Cancer care group winds up

By Ashleigh Fielding | posted on November 8, 2019

AN ALBANY-based charitable organisation that has raised thousands of dollars to help juvenile cancer patients during the past 35 years has decided to call it a day.

The Children’s Cancer Care Group Albany first formed in 1984 after resident Val Chisholm’s young daughter Donna was diagnosed with cancer.

Ms Chisholm said she tried to hold a fundraiser to help alleviate the cost of travel and treatment.

“I had the idea to hold a cake stall,” she said.

“So I went to Harry Capararo – that’s who you had to see for those sorts of things – and he said, ‘we can do more than that’.”

And so, the Children’s Cancer Care Group Albany was born.

The group’s first fundraiser goal was to raise $20,000 to pay for a Laminar Flow Unit for Princess Margaret Hospital’s (PMH) oncology ward.

“This was a much-needed unit and would allow the first bone marrow transplant to go ahead at PMH,” Ms Chisholm said.

The group raised that money in just one year.

The members of the Children’s Cancer Care Group Albany continued their efforts, funding PMH phone calls, accommodation for families going to Perth for treatment, costs of travel and special equipment some children needed when returning home after treatment.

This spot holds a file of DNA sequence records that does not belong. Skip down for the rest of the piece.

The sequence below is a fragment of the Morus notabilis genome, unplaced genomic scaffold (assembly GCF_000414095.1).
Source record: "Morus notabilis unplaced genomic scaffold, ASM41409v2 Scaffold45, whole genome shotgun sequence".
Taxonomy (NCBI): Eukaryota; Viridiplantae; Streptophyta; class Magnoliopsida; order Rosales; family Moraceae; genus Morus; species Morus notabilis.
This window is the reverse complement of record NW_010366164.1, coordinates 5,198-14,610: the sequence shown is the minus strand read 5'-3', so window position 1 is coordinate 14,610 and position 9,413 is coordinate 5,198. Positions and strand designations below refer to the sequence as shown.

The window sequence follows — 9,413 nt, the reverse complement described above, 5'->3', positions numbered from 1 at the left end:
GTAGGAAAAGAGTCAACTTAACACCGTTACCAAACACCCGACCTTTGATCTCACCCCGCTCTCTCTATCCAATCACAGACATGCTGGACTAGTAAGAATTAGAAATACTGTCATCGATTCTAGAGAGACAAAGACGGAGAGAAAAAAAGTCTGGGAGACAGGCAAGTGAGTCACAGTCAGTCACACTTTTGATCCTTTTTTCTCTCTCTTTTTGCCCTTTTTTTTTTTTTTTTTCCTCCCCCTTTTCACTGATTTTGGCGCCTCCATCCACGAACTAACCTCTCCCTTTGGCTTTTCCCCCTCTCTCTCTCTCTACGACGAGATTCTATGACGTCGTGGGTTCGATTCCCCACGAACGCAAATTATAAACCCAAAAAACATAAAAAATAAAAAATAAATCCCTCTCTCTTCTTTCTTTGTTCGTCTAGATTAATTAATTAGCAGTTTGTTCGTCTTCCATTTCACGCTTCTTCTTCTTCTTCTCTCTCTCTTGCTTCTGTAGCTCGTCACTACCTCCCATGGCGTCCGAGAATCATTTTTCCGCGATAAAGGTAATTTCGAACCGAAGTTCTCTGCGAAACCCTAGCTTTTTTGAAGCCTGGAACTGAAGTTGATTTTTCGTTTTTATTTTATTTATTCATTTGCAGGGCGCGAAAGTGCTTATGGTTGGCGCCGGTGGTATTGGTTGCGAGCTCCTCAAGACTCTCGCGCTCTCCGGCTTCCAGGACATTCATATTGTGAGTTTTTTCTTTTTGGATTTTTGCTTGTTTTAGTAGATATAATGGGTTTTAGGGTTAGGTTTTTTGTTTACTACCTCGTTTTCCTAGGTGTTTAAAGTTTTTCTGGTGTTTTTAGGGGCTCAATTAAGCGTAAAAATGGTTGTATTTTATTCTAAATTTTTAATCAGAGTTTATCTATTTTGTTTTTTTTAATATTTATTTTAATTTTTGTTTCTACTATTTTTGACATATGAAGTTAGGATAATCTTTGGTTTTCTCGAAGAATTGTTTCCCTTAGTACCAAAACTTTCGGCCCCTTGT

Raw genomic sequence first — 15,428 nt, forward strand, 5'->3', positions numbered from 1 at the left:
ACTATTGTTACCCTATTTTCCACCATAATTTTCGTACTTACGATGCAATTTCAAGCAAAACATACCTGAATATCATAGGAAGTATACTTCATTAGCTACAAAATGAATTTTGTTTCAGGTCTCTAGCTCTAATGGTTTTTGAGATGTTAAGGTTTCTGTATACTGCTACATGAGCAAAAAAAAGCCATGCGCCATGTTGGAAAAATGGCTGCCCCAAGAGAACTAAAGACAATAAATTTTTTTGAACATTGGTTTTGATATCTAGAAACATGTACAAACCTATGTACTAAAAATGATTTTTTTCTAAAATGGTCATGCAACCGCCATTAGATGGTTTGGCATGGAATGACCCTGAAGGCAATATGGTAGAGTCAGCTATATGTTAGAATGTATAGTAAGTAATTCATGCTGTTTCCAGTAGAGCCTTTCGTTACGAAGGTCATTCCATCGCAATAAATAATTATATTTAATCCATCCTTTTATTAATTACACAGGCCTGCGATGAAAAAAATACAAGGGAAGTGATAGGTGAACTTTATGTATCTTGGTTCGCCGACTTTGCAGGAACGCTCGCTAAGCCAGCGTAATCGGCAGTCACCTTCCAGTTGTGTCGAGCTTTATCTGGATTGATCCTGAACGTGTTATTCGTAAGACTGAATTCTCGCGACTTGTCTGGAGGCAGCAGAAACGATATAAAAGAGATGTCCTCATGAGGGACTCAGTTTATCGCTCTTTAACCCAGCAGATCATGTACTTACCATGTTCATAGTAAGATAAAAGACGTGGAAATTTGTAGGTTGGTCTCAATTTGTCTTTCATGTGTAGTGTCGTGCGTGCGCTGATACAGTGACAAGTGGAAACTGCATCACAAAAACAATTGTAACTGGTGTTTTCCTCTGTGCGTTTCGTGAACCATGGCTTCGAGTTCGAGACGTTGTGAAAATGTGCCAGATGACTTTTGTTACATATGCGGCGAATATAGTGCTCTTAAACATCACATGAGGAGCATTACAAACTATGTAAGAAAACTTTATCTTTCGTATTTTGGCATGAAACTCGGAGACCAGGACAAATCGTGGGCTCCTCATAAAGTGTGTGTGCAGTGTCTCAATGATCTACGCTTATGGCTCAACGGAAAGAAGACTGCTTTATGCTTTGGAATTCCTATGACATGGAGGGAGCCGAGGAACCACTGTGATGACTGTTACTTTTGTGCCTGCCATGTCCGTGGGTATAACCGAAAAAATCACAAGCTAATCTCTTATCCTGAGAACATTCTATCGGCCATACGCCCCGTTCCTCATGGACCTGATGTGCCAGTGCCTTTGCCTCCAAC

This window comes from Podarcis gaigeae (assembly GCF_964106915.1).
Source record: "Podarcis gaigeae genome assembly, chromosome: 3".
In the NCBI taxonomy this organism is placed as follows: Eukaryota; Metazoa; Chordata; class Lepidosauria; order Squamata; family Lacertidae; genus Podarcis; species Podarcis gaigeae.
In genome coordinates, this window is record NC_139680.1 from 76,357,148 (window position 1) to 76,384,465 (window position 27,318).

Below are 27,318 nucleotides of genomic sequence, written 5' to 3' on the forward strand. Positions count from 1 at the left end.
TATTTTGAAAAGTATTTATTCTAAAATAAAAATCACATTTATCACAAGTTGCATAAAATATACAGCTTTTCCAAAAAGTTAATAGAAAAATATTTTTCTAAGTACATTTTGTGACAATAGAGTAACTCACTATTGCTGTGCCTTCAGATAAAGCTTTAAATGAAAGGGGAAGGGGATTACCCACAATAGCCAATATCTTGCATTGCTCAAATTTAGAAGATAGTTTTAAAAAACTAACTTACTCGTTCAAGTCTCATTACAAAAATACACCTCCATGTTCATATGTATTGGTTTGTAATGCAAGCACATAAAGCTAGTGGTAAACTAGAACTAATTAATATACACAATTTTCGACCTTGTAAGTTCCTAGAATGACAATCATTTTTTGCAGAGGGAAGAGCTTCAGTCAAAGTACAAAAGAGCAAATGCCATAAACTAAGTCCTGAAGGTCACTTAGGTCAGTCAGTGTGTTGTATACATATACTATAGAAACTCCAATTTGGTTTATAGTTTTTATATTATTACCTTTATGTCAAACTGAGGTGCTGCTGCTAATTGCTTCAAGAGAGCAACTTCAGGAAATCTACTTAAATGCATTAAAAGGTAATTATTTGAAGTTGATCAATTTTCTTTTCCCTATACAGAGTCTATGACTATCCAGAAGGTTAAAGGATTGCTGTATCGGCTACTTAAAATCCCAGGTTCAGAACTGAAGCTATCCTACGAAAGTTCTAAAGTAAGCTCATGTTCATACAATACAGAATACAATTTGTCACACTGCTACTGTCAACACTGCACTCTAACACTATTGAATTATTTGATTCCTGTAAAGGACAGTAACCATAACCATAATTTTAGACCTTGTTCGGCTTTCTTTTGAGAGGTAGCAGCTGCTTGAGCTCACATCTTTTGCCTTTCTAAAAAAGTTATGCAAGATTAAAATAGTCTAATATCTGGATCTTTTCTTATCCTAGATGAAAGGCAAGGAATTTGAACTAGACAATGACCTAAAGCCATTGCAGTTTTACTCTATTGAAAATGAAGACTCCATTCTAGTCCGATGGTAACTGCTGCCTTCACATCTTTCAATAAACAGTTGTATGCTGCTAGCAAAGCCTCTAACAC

They accomplished this with a variety of cake stalls, quiz nights, luncheons, street appeals, raffles and donations.

“We have purchased and maintained many computers for our children so they can continue with lessons at home if they are not well enough to attend school,” Ms Chisholm said.

“They miss a lot of schooling when they’re away in Perth having treatment and although they are encouraged to participate in lessons, they are often too unwell for this to happen.

“We have also provided school aides for individual children who have physical disabilities as a result of their illness or treatment.”

The Children’s Cancer Care Group Albany’s efforts also went to sponsoring rooms at Ronald McDonald House for regional children and their families to live in.

However, with the introduction of online fundraising services such as GoFundMe, Ms Chisholm said the group was no longer approached for help as much as they used to be.

The group’s members are also older than when they first started and cannot do as much fundraising as they used to.

It has operated for more than three decades and some of the members have been there since the beginning.

So, it with a heavy heart that the group has decided to no longer operate.

Ms Chisholm said the group’s remaining money, approximately $25,000, was split evenly between CanTeen, The Leukaemia Foundation, Camp Quality, Ronald McDonald House and the new Perth Children’s Hospital, formerly PMH.